Try to remember that you’re happy. Running track brings a mental hum, in which you can talk to yourself.
That holiday I read A Tree Grows in Brooklyn and escaped to a place of stoops and eaves where a tiny stump of tree was the only touch of green.
They executed the hive vandal at noon, just as the crickets had warmed enough to make the long grass sing.
Early in the morning, Sis took me to watch the volcano. I slept on her lap in the bus. We got to the heath just as the sun was rising, just as the pillar of smoke began to thin and gleam.
He loved the house. Its idiosyncrasies. The things that made it difficult.
We’re a family, but the only thing that binds us now is blood. We are western lowland gorillas, displaced in the Virginia Beach zoo, but no complaints.
My father came home a war hero, quiet and handsome in his leather flight jacket, with souvenirs—an enemy sword, a dented helmet.
After the rapture I decided to buy a tiny house. The realtor met me in the driveway.
They stand outside the enclosure, just like last Thursday. Ever since her father won passes at work, Neko drags May to the zoo after school.
I dig up a lint ball from his belly button. Roll it between my fingertips.
“You think he deserved it?” My kid brother shrugs at that and looks out the window which I figure is a yes.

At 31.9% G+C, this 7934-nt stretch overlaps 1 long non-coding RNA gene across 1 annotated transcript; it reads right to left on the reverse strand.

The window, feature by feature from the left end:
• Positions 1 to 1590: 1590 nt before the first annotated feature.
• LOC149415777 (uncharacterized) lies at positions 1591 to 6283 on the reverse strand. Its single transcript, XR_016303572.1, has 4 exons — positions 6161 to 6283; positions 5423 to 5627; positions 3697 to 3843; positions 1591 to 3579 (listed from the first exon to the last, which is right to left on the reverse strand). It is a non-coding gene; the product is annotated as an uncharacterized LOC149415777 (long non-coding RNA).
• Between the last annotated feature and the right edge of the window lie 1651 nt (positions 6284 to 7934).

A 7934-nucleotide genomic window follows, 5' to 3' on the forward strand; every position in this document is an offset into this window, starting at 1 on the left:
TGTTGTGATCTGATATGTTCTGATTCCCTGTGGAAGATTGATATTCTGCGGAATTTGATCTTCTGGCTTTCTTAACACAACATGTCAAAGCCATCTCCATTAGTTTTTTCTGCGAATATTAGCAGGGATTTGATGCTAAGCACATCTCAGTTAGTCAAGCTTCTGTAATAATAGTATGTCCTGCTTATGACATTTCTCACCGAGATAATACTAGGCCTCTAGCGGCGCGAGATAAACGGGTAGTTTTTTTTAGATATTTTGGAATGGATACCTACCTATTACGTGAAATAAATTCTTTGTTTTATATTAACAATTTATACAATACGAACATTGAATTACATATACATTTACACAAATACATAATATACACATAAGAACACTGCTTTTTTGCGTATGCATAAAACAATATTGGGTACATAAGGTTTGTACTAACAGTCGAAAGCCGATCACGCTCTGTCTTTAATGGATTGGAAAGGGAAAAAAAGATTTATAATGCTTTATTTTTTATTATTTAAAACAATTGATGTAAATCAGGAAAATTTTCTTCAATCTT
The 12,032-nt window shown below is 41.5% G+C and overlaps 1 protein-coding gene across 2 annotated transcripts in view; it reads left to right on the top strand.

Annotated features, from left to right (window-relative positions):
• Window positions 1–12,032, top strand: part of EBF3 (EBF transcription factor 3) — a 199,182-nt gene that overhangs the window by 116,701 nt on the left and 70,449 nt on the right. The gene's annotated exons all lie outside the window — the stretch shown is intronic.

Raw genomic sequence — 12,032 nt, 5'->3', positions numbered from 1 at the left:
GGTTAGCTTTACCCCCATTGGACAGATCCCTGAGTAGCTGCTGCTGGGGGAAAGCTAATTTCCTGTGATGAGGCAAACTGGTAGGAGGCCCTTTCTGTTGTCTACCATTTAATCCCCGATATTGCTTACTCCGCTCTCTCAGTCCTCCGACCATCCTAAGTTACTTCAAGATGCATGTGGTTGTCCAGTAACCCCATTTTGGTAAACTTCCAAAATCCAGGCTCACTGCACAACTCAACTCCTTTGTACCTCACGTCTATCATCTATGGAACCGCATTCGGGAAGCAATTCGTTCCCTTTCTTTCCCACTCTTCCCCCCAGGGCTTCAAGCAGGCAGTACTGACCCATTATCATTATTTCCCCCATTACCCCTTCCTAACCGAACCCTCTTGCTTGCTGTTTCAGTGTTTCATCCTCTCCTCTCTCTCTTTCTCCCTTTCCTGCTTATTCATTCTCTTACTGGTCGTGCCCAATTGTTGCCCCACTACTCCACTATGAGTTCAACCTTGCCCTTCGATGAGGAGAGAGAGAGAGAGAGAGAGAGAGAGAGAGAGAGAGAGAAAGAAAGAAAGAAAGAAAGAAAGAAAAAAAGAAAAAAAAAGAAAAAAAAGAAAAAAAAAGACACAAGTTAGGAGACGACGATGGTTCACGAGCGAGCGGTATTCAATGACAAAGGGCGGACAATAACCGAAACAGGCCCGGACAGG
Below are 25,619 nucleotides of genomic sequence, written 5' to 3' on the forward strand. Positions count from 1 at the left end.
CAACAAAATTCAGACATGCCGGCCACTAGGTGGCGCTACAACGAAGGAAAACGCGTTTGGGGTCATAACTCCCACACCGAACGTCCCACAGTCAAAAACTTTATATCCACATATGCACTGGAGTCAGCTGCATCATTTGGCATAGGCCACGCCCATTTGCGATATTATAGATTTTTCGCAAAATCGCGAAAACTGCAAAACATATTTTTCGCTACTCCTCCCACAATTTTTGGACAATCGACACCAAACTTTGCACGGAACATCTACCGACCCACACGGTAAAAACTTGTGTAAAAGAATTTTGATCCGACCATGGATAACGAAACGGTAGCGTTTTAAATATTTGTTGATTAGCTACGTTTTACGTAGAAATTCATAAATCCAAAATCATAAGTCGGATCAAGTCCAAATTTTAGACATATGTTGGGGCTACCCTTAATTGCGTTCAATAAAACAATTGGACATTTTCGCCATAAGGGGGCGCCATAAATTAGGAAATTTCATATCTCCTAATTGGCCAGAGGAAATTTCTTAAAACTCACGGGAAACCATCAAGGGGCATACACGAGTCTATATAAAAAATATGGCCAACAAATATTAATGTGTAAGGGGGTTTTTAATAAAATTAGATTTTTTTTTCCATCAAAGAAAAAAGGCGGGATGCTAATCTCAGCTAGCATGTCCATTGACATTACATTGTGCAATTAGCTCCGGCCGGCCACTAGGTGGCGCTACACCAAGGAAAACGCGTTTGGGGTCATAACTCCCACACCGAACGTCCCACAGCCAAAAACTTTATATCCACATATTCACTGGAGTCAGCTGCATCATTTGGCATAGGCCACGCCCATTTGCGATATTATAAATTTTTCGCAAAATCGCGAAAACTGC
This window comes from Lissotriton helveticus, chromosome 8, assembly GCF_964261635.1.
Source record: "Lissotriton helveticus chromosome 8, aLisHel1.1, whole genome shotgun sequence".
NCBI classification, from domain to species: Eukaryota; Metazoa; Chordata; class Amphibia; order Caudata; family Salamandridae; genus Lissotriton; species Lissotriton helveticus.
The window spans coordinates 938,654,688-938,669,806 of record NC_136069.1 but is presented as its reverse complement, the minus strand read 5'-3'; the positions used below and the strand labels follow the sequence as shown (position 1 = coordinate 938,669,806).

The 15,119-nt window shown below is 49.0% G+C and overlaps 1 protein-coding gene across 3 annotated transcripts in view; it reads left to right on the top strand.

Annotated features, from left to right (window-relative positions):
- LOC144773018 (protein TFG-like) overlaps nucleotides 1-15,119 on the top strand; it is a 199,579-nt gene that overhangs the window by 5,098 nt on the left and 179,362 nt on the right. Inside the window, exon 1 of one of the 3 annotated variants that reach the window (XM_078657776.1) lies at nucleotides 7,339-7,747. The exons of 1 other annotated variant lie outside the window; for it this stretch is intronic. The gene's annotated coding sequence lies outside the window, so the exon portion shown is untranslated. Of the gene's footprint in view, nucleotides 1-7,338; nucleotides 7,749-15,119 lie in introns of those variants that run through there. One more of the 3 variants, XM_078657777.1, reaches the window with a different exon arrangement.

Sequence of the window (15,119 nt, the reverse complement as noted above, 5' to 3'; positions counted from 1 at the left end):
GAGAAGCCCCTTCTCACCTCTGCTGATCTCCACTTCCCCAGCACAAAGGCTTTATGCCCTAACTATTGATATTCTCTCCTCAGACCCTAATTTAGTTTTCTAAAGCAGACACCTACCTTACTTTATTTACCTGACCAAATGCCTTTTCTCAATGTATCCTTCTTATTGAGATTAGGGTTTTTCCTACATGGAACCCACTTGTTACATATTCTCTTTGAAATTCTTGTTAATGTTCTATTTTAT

Inventory day in the bunker. On Daddy’s Excel sheet, canned tomatoes, peas and peaches are a month past expiry.
She woke me up from sleep to tell me that the chirping from the cricket was keeping her awake.
Dad is staring at the back of the house where the wall has been repaired. He is worried that the house is going to fall down.
That morning, she got in the car before him, as usual. On Friday frost had only left its breath on the glass.
It’s been twenty minutes since the first bolt of lightning ripped a scar through the purple night sky. Since my mother said to swim in the rain ― it’s fun. Since her boyfriend Colin said he’d join us― to check we’re ok.
Ignis, the flaming wreckage, bubbling rubber, liquified cloth, her skin charred and blistering, acrid smoke, the tiny thunders of survival’s kicks
Kate is not ‘imagining it’. There are small tufts of pale fluff on her neck, and no, it’s not ‘just a tissue in the washing machine’ as John suggests. There’s nothing drifting off his shirts, nothing clinging to Ella’s favourite black top, Josh’s Minecraft t-shirts. It’s more solid than tissue, just on her clothes. And only she can see it.